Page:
Trans NHS worker wins discrimination case after being ’embarrassed’ by her boss confronting her over ‘concerns’ from staff that she was ‘naked from the waist down’ in shared changing rooms
- Her manager asked her if she wore underwear at work or ‘in general’
- Came after ‘concern’ she was ‘naked from the waist down’ in changing room
- The transgender woman worked at Northern General Hospital in Sheffield
- She also found an offensive note in her locker and overheard colleagues
- Abuse came after staff were told she would be using female changing rooms
A transgender NHS worker has won a discrimination case against the health service after being left ’embarrassed’ when her boss confronted her over concerns that she was ‘naked from the waist down’ in shared changing rooms.
The transgender woman was asked by her manager at Northern General Hospital in Sheffield whether she wore underwear at work or ‘if she wore it in general’.
The questioning came because there had been ‘concern’ among staff that the transgender woman was ‘naked from the waist down’ in the communal changing room and she had made a ‘lighthearted’ comment about being so hot at work she took her pants off.
The transgender woman was also left ‘crying and shaking’ at work after she was told in a note left in her locker to ‘get out you tranny freak’.
The abuse came after staff at the hospital were informed by a memo that the transgender woman would be joining and using female changing rooms.
The woman, who was transitioning at the time, also overheard female colleagues saying ‘I am sick to death of this bloke with a d**k pretending to be a woman’.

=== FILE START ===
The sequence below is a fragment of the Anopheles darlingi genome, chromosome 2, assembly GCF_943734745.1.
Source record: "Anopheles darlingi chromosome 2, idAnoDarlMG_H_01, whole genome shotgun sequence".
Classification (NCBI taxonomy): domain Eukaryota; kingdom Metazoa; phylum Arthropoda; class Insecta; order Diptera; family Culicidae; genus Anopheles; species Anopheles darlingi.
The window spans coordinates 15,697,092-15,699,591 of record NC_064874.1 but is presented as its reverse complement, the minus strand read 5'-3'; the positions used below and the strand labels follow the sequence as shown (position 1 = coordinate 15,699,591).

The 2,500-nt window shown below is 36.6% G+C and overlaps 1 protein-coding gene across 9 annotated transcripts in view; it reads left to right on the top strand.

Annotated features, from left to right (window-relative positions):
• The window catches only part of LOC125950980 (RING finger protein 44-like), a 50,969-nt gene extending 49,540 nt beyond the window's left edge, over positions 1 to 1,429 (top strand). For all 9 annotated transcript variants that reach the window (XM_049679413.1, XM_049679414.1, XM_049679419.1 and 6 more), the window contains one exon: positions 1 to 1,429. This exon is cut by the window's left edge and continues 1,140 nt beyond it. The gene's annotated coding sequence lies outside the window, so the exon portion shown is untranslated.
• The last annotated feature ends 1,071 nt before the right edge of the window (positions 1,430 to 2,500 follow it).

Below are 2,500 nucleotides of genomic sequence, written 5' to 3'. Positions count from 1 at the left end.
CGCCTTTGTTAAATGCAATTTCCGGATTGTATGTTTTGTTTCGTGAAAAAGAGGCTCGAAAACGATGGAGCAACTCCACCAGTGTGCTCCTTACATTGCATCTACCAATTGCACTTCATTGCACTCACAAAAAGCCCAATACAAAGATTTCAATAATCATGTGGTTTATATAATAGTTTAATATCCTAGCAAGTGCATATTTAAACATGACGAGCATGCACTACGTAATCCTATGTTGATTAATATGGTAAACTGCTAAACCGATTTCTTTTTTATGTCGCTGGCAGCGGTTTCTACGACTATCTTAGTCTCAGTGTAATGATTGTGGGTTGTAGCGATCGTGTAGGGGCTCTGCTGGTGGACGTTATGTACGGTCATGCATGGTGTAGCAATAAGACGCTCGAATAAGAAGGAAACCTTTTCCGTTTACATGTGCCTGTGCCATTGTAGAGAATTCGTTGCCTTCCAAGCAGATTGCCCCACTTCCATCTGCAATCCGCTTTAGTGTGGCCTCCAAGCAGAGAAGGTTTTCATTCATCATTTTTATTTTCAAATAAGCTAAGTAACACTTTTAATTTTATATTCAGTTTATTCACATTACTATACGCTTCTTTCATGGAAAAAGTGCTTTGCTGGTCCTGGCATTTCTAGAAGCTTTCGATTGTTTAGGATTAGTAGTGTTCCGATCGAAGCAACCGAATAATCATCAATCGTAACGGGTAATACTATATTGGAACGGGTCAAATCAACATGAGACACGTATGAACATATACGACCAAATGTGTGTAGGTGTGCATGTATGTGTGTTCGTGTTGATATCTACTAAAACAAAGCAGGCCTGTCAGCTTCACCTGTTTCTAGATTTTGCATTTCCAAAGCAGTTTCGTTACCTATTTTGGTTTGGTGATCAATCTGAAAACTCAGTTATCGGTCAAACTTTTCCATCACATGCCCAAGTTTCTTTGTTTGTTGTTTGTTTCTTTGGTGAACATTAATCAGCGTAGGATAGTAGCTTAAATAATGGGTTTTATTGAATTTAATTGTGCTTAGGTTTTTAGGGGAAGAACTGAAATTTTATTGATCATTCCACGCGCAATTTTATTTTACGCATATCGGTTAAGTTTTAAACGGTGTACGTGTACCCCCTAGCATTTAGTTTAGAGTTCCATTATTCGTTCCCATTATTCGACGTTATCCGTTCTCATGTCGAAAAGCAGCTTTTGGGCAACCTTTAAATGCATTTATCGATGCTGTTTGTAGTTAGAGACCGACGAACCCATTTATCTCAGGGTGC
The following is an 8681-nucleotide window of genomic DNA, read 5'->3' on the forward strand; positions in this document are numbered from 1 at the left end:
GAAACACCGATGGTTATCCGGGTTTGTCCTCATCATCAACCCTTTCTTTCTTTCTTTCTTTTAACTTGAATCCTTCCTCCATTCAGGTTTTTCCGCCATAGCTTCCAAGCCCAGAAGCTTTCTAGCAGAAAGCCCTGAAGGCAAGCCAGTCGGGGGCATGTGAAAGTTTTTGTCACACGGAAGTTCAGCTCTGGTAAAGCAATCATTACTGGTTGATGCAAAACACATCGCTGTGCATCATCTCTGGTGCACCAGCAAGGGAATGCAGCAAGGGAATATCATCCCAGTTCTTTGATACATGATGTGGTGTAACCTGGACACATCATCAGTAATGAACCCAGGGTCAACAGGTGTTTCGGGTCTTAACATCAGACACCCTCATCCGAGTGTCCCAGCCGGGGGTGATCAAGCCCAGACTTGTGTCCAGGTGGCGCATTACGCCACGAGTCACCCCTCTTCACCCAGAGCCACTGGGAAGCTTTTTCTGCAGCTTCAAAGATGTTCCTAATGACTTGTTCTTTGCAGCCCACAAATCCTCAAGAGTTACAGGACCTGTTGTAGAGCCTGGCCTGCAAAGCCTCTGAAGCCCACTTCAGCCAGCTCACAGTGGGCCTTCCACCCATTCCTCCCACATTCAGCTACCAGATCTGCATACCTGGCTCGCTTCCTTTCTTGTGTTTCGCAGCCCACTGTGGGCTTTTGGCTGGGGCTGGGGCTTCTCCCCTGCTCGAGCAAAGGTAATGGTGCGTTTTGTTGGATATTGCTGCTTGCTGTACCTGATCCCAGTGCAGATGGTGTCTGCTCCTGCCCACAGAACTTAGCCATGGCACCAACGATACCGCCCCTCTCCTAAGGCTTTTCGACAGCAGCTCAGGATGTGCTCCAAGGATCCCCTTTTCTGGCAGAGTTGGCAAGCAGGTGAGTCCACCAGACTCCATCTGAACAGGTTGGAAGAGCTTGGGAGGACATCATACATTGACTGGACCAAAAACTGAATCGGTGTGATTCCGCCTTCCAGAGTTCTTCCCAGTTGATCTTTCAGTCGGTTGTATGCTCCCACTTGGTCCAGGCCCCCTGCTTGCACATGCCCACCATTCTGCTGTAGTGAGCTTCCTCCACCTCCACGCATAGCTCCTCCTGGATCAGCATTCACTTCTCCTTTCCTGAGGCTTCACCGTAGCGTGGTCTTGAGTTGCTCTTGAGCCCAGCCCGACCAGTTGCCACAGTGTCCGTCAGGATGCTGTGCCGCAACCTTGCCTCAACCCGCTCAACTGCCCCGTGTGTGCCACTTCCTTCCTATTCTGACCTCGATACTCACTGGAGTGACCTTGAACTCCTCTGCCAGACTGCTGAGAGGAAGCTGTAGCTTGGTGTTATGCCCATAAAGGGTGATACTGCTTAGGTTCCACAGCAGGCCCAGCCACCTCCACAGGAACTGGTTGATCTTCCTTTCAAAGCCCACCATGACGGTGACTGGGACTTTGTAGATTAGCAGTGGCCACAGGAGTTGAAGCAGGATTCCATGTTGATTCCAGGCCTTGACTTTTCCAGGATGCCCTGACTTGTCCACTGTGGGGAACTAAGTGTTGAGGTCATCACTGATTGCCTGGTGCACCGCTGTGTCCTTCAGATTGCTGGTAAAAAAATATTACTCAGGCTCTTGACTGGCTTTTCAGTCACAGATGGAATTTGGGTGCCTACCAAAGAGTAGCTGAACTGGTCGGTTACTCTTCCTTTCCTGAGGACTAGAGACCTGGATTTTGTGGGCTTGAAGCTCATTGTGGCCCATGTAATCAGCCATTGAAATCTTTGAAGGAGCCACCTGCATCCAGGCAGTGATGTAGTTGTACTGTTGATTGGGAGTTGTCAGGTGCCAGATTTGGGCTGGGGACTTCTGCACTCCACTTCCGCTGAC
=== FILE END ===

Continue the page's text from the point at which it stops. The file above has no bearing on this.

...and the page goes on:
Co-workers even said ‘that thing may rape me’, an employment tribunal heard.
Now, the woman, whose identity cannot be revealed for legal reasons, has successfully sued Sheffield Teaching Hospitals NHS Foundation Trust, Yorkshire, for gender reassignment discrimination.
A transgender NHS worker has won a gender reassignment discrimination case against the health service after colleagues told her ‘get out you tranny freak’. The transgender woman was left ‘crying and shaking’ at work at an Northern General Hospital in Sheffield after she discovered the offensive note in her locker
The employment tribunal in Leeds, Yorkshire, heard she started work in a non-medical job in the summer of 2020, based within a unit at Northern General Hospital, which is part of the trust.
Because she had been transitioning, had been out of work, and suffered emotional issues, the woman was anxious about joining.
What do the terms ‘cisgender’ and ‘gender critical’ mean?
Cis – or cisgender – is a term used mainly by the LGBT community to describe a person whose gender identity corresponds with their biological sex.
It was coined in 1994 and began appearing in dictionaries in 2015, when the term started becoming more widely used.
Now, although it is still unfamiliar to many people, the term is frequently used in the context of news and debates about transgender issues.
Gender critical beliefs refer to the view that someone’s sex is biological and immutable and cannot be conflated with someone’s gender identity.
It means that those who hold gender critical views regard transgender women as men and transgender men as women.